According to Facebook’s own statistics, Instagram made body image concerns worse for one in three teenage females, as revealed by The Wall Street Journal over two weeks ago. Pratiti Raychoudhury, Facebook’s Vice President and Head of Research, fires the first volley. Raychoudhury’s article on Facebook’s Newsroom argues that The Wall Street Journal’s portrayal of internal research is “not true,” and he blames it all on a faulty interpretation of data the WSJ possesses.
The Wall Street Journal published an article on September 14 as part of The Facebook Files, a series of stories based on a huge cache of internal Facebook documents leaked to the publication. The article from September 14 focused on evidence that showed Instagram was having a particularly negative impact on teens, particularly teenage girls. According to the Wall Street Journal, Facebook was well aware of the negative effects its products had on teens, and the corporation “has taken limited attempts to solve these concerns and plays them down in public.”
The findings of the research referenced by the WSJ have been kept under wraps by Facebook. However, Antigone Davis, Facebook’s global head of safety, is scheduled to testify before the Senate Commerce Subcommittee on Thursday to face questions about the story’s allegations and plans for a new “Instagram for kids.” The hearing is the reason for the post, according to Raychoudhury.
Many of the concerns mentioned in the WSJ story are ignored by Raychoudhury, including the fact that adolescents profess to be hooked to Instagram. Instead, she devotes her time and energy to undermining Facebook’s own studies. According to Raychoudhury, the WSJ’s most damning accusations are based on a research with only 40 participants. By any standard, that’s a minuscule sample size, but it’s especially so when you’re talking about a platform with over 1 billion members. Raychoudhury states that the little survey was “intended to feed internal debates regarding adolescents’ most unfavorable impressions about Instagram.”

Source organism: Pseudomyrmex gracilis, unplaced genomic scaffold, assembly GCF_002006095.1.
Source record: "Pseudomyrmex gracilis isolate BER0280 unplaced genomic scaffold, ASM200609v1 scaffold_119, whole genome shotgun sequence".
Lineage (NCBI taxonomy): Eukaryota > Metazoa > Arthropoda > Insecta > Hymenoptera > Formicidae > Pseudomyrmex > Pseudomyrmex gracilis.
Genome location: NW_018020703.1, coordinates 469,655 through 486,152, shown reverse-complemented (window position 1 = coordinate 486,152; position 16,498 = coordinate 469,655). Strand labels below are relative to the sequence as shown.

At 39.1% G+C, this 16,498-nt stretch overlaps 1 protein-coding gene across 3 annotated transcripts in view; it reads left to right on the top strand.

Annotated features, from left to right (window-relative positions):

Raychoudhury is particularly offended by the WSJ’s reference to an internal Facebook presentation that states “we make 1 in 3 adolescent females’ body impressions worse.” Raychoudhury emphasizes that the body image issue is just one of 12 concerns that Instagram might exacerbate for adolescent girls. “In comparison to the other 11 areas, body image was the only one where young females who reported suffering with the issue claimed Instagram made it worse,” she adds.
Sadly, neither Facebook, Instagram, nor Raychoudhury have made public the exact data that she references in her rebuttal to the Journal’s story. It’s impossible to judge The Wall Street Journal’s or Raychoudhury’s interpretations of the data without seeing it for ourselves. But, as you may be aware, this isn’t the first time we’ve heard of these issues.